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Saturday, August 29, 2020

using a quote for today

 by Rain Trueax

This week, we finished reading aloud from Edward Abbey's One Life at a Time, Please every morning and now afternoon (at 115ºF too hot to do things outside). One essay was on Ralph Waldo Emerson, and he chose some quotes from Emerson to share. The ones that resonated most with me were chosen from his essay Self-Reliance and there were several.
"It is easy in the world to live after the world's opinion; it is easy in solitude to live after our own; but the great man is he who in the midst of the crowd keeps with perfect sweetness the independence of solitude."
 That is so powerful for our time. It is so much easier to find a bubble and settle into it to express only views that suit the bubble. Do bubble fans think when they are alone that maybe some of what the group wants is not really what they want? All I know is that when I express my viewpoint in a group that sees things differently, it can turn nasty fast. The ability to discuss issues is gone when only one side can be right and good (and believe me both sides see it that way today). To compromise is evil.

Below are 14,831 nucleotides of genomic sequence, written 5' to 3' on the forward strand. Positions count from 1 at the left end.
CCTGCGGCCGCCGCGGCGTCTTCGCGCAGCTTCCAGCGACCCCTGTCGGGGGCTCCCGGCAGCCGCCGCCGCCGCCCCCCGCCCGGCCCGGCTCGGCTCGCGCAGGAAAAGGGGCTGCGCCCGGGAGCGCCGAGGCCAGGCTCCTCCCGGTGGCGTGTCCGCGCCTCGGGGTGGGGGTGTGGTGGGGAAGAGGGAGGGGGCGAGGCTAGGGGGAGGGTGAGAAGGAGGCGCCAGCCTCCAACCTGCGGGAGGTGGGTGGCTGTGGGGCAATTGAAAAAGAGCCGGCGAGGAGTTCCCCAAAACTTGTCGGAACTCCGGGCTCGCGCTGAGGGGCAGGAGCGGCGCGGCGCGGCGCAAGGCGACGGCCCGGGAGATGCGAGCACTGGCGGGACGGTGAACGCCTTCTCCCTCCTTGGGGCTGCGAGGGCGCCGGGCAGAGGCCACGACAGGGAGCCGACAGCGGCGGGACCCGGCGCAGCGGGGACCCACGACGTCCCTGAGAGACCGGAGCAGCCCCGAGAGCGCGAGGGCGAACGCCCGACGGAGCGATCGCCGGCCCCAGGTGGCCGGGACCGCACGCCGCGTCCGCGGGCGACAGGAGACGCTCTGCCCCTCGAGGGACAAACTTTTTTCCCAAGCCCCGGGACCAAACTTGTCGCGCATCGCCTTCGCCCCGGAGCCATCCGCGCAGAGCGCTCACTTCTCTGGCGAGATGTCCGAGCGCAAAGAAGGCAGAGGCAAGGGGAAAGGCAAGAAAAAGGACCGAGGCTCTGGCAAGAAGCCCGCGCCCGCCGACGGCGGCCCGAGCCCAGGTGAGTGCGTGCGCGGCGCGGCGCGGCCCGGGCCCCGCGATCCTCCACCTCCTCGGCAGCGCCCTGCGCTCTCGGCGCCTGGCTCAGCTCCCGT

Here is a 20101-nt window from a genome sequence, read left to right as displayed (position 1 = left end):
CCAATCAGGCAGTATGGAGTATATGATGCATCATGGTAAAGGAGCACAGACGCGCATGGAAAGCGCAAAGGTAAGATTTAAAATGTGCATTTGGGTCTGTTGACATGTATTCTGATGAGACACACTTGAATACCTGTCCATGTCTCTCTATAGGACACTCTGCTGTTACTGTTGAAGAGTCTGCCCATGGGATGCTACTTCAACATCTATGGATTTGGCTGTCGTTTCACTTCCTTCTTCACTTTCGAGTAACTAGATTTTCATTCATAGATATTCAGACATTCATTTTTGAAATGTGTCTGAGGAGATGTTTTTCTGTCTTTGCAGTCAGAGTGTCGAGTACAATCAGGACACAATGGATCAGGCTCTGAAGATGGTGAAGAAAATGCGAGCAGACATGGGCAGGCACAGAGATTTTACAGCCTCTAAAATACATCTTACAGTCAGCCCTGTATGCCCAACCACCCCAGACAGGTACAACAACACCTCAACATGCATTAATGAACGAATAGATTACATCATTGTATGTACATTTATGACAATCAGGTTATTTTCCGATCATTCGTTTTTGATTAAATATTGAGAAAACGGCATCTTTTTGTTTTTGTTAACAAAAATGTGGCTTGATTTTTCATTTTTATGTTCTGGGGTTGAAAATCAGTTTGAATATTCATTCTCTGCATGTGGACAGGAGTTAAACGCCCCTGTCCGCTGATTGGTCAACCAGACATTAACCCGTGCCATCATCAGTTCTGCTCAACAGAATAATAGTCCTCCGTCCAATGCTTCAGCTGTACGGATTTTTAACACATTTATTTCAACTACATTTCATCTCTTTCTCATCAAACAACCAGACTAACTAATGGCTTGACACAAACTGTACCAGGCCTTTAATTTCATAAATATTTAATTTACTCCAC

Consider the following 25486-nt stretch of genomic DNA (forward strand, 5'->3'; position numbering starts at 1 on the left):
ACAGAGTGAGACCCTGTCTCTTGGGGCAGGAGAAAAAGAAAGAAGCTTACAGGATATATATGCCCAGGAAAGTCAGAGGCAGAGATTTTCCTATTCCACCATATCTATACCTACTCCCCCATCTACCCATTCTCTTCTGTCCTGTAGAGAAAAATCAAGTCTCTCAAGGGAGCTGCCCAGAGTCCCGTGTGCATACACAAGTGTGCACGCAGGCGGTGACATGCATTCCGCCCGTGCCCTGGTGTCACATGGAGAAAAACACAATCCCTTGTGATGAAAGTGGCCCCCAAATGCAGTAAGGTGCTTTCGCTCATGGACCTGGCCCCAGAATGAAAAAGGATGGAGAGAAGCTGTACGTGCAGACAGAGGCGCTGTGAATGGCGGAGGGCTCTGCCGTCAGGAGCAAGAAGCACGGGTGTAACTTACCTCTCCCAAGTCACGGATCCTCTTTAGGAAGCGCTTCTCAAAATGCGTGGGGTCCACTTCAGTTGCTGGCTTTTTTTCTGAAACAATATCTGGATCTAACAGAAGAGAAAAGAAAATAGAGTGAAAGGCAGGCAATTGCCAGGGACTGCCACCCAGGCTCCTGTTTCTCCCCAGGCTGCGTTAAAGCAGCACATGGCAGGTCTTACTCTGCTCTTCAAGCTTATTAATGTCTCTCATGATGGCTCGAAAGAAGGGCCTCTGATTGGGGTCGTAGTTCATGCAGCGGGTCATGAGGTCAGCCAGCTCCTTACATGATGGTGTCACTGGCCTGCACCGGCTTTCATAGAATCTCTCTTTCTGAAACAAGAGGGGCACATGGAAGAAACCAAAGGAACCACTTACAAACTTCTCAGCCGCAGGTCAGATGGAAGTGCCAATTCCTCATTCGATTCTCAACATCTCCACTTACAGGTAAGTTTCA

Recently an ideology group (I prefer not using names to avoid trolls showing up) went into where diners were eating outside due to the virus. They demanded that the diners raise their arms in a closed fist to assure agreement with their ideology. If they didn't do it, they would take their pictures and put them up on social media to shame them. Silence was defined as racism. 

From what I have seen, many have become fearful of this accusation and must agree that racism is everywhere, that every white person is a racist. I don't think they demand that all colored people must be one. It's all about white privilege, which is apparently being taught in our schools.